At least 30 minutes to chill the cake balls
About 45 minutes to decorate the cake balls
½ cup (113 g) room temperature cannabutter
¾ cup (150 g) brown sugar
2 small eggs or 1 big one
splash of vanilla
¾ cups (107 g) all-purpose flour
½ cup (45 g) cocoa powder
1 tsp baking powder
½ tsp baking soda
a few turns of salt
½ cup sour cream, whisked with ¼ cup of water
Cake Pop Finishing
½ cup chocolate icing/frosting (I buy pre-made, why do you need more to do?)
2 tbsp neutral-tasting oil, like canola or sunflower
1 package candy melts (340 g). Choose a colour that inspires you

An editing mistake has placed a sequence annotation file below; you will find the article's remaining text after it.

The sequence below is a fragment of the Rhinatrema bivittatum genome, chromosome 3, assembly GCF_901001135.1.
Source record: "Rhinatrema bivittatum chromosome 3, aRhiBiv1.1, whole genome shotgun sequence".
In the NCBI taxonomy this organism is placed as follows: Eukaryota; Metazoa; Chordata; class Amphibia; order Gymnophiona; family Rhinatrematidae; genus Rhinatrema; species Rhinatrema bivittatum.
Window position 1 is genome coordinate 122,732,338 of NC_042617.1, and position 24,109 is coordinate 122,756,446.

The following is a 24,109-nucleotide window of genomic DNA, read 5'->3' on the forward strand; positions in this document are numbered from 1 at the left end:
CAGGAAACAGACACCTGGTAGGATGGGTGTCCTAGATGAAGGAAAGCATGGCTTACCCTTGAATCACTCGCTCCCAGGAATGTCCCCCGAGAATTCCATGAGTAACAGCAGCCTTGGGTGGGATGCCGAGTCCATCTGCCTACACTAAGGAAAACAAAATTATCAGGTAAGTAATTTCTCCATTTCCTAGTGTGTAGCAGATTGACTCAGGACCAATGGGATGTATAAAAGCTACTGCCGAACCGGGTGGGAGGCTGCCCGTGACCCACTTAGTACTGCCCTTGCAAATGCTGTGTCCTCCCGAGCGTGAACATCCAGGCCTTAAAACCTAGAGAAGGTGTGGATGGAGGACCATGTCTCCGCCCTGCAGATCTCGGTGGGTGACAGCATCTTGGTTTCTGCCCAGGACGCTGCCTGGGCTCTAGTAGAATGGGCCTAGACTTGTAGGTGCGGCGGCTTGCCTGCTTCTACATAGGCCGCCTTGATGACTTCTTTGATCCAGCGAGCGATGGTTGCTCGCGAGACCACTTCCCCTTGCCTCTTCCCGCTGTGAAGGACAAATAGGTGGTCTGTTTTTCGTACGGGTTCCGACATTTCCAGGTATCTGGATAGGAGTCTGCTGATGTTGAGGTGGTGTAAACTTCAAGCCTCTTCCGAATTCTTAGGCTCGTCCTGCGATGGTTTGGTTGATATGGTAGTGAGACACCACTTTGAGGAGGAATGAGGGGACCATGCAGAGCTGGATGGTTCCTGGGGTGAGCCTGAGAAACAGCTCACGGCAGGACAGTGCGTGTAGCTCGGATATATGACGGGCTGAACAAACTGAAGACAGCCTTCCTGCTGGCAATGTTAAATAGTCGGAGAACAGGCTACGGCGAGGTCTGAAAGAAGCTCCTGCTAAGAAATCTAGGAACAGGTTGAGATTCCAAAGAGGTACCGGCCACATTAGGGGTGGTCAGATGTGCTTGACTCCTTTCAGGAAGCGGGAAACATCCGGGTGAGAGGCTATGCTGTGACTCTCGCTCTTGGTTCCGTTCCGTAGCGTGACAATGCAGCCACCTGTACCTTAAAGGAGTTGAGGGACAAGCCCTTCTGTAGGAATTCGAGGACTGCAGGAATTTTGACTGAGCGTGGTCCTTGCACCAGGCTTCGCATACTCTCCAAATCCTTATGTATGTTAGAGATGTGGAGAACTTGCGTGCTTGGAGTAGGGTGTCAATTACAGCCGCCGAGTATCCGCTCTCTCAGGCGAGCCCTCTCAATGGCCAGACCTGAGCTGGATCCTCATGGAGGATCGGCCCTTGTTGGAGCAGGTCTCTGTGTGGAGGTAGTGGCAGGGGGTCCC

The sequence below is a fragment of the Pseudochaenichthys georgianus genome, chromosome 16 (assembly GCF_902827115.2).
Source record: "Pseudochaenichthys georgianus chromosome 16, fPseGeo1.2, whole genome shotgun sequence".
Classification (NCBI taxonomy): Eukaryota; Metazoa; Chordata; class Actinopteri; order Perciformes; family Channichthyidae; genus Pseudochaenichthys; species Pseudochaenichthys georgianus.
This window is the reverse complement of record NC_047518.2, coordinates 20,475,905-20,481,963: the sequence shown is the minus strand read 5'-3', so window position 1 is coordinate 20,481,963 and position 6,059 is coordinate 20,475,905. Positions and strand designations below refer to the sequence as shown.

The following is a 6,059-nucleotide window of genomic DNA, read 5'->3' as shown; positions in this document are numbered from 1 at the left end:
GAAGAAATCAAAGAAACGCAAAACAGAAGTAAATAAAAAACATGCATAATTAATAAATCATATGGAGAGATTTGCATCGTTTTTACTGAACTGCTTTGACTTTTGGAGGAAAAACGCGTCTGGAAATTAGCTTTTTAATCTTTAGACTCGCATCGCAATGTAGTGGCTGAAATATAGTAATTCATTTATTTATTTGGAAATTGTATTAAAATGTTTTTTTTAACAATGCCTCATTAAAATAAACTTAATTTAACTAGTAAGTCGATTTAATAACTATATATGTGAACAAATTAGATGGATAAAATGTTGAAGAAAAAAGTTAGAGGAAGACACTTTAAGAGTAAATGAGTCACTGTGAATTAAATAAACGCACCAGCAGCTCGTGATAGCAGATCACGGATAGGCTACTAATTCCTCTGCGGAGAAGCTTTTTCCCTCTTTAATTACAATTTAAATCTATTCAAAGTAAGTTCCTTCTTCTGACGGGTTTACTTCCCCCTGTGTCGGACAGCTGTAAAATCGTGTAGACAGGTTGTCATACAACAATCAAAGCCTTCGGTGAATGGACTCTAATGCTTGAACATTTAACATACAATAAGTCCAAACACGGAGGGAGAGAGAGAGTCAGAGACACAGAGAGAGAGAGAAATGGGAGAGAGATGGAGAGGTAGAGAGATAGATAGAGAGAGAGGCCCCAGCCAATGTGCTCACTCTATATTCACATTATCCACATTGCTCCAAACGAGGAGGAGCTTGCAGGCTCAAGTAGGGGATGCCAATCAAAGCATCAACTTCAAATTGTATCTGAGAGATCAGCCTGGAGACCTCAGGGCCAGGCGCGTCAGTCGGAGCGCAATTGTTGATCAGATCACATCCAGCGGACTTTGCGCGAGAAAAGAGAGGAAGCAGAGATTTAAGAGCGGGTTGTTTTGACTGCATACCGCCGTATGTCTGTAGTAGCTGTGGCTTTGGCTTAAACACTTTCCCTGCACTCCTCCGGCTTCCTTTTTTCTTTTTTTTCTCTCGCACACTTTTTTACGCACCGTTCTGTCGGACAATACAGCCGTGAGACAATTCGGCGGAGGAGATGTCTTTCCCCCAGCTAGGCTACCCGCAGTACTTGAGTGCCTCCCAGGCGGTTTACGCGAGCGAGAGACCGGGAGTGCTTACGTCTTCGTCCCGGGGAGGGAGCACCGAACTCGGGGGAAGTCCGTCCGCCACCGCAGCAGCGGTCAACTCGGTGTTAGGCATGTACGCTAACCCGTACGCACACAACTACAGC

Preheat oven to 350°F.
Prepare 8 or 9" round cake pan. Grease it up. Trace the bottom of the pan onto parchment paper, and cut out the circle. Stick the circle to the inner bottom of the pan. Now cut out 1 or 2 two-inch wide parchment paper strips. Stick the strips around the inside walls of the pan, so that the inner surfaces are covered in parchment. Set aside.
In your favourite mixer, cream together cannabutter and sugar. Add egg(s). Add vanilla.
In a separate bowl, mix the dry ingredients — flour, cocoa powder, baking powder, baking soda, and salt.
In a small bowl, mix sour cream with water.
Starting with the flour mix, alternate additions of flour and sour cream to the mixing bowl, finishing with flour. Pour the batter into the prepared pan.
Bake the cake, checking it at 25 minutes. The cake is done when you can stick a knife into the centre and it comes away dry. Pop the cake out onto a rack and take the parchment off. Let it cool completely.